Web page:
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Porter’s Five Forces analyzes the bargaining power of suppliers, a threat of substitutes, bargaining power of buyers, the threat of new entrants, and industry rivals. However, the model has not been changed to consider technology and how it affects these five forces. Therefore, it shows the concerns that have recently surfaced and the need to critically analyze the effectiveness of this old model theory. Porter’s Five Forces uses an industrial organization theory approach. Raible (2013) believes the industrial organization basis the assumption of the industry attractiveness in which it operates, is dependent upon the market structure that is due to the reason a market structure directly affects the marketplace participants behavior. When the market structure changes, it is assumed that the means used to gauge that structure would have to change too. However, there is the argument that the model that Porter’s Five Forces was designed from will withstand changes in all market industries.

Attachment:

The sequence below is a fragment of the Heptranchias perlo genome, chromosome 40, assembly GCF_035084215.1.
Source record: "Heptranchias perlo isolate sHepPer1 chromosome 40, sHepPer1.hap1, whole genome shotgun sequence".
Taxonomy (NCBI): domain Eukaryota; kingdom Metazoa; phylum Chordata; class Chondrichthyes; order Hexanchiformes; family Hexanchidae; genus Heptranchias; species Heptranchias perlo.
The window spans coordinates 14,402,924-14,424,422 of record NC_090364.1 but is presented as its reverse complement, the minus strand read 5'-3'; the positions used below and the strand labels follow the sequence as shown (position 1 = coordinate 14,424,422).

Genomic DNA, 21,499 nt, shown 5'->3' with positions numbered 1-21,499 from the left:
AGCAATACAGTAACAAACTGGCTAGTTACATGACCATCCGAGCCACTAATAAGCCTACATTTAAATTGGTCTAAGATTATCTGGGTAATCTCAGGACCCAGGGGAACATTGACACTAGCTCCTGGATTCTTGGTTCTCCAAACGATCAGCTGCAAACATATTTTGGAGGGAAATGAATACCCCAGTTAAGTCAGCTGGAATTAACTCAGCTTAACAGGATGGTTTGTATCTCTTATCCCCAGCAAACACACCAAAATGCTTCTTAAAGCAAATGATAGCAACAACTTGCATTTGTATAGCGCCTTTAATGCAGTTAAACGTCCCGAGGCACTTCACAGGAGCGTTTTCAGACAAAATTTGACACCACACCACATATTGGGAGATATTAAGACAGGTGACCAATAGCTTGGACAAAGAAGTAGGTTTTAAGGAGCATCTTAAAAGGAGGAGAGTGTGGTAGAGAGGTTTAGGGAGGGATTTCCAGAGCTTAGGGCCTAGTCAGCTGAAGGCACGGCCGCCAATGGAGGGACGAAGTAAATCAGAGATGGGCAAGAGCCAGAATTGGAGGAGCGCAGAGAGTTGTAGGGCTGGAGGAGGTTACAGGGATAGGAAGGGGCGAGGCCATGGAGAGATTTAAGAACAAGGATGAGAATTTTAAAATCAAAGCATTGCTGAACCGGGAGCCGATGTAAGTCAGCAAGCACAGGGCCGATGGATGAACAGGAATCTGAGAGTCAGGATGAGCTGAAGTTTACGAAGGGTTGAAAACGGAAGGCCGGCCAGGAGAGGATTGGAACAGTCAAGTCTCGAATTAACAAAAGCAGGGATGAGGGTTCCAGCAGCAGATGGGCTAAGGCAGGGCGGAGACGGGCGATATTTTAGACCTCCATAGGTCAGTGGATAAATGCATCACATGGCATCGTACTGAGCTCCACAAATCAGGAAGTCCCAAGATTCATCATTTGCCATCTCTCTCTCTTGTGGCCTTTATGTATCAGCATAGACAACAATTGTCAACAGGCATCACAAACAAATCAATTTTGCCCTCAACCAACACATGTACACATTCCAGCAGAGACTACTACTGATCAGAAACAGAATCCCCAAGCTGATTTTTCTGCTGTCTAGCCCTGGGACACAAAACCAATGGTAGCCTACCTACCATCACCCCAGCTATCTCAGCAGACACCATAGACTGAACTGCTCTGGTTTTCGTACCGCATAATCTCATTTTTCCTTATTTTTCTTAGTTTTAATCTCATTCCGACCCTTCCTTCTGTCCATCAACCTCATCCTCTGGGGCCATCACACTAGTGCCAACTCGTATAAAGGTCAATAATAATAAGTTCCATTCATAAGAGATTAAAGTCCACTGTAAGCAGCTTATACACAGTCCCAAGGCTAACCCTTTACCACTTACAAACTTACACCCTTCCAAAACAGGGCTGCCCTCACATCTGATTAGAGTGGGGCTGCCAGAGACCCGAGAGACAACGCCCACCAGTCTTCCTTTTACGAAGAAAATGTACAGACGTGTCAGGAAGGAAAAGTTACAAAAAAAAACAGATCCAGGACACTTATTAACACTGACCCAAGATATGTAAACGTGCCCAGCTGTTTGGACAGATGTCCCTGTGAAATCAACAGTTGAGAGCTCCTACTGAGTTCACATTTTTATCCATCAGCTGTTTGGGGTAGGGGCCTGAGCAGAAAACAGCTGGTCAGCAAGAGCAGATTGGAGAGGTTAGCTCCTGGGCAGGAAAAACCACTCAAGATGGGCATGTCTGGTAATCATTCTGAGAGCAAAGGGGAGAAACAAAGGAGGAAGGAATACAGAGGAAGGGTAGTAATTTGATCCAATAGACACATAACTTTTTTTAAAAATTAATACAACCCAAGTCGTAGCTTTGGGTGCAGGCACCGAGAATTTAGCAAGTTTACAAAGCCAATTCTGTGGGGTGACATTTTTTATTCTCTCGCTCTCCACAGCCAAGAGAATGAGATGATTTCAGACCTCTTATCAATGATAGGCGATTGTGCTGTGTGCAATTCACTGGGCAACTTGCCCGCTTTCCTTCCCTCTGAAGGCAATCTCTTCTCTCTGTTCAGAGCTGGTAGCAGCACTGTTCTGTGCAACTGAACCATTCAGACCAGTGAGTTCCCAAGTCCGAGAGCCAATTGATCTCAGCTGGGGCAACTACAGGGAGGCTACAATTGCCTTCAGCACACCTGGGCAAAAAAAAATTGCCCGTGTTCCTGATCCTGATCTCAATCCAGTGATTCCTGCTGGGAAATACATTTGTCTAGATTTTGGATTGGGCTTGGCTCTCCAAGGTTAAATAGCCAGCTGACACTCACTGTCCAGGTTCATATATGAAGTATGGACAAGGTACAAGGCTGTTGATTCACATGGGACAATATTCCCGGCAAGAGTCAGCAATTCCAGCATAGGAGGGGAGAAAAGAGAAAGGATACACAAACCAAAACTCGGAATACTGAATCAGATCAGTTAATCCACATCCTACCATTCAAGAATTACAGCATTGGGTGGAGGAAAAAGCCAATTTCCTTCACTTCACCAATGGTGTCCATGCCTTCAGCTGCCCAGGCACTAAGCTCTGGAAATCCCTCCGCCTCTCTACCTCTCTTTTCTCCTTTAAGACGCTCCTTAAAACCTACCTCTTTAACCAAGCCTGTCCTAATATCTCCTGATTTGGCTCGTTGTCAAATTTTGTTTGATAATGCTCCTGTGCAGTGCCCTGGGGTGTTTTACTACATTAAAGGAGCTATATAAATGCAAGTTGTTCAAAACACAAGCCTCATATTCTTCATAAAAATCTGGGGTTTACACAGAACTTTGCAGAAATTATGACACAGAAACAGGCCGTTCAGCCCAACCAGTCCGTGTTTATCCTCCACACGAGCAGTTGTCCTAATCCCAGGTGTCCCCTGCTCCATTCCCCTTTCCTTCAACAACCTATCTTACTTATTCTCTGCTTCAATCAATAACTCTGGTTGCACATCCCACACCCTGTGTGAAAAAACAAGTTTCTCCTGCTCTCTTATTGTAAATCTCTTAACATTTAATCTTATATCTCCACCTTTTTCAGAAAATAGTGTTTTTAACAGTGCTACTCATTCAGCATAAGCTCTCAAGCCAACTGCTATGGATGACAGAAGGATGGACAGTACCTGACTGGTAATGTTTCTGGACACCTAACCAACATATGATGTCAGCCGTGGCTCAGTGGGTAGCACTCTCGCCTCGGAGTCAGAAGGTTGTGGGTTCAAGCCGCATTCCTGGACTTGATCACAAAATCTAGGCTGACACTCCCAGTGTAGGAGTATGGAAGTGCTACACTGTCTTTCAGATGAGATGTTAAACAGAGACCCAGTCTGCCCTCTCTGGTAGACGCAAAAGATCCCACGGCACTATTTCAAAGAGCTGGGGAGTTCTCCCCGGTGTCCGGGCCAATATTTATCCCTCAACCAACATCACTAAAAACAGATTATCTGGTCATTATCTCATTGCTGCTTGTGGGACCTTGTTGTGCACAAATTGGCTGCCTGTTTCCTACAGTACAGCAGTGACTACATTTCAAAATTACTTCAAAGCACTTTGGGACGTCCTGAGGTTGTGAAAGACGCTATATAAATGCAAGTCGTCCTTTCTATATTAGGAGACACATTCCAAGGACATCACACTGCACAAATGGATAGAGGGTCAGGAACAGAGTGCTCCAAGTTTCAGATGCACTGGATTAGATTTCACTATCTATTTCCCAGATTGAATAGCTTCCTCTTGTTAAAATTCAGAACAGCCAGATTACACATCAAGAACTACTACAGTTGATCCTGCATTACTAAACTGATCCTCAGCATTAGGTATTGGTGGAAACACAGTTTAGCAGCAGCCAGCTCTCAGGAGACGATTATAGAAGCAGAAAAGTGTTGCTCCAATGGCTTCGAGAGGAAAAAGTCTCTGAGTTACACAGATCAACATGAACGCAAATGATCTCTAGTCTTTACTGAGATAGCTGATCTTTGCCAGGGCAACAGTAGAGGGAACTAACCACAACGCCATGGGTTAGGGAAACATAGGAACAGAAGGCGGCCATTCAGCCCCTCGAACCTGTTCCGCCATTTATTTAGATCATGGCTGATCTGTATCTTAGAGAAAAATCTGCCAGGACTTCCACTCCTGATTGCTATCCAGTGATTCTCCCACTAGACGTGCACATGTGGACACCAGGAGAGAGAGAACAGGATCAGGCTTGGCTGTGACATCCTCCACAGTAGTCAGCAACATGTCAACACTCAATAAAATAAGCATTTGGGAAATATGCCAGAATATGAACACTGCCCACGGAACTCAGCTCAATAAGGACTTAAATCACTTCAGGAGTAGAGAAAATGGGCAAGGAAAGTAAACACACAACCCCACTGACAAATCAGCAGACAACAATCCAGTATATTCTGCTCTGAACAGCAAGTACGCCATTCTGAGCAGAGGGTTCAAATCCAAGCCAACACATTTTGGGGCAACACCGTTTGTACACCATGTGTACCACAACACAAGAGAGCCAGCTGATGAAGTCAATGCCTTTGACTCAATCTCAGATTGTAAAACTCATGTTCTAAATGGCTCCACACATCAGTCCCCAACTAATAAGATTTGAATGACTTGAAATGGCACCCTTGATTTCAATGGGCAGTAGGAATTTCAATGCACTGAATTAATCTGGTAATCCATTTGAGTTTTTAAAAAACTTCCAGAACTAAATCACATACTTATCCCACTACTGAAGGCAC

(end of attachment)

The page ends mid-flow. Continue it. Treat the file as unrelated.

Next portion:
The largest shift in business is the growth and implementation of technology and IT systems. Porter (2001) found that using IT provides a way to differentiate the services and products, creating more value for the consumer. It also establishes a way to create new products and to improve the efficiency of production and cost advantages. Hemmatfar, Salehi, and Bayat (2010) believed that the internet affected not only the nature in which we do business but also the nature of competition. Solid theories such as Porter’s and Henry Mintzberg’s theory will evolve with the business. Mintzberg’s theory expands to the management’s roles, workplace organizations, management’s responsibilities will also change with business practices. Therefore, the theories associated with the power of suppliers, the threat of substitutes, bargaining power of buyers, a threat of new entrants, and industry rivals are all expanded from the traditional business practices. Technology, nowadays, is far higher in status in the business world than it has ever been in the past. Therefore, it is important to consider that information technology is a driver and factor for change. Downes, (1997) found that technology is the problem, not the solution. Digitalization fundamentally creates a change in the basic nature of the industry. Many argue that the Porter’s Five Force model is not flexible to adapt to the changes.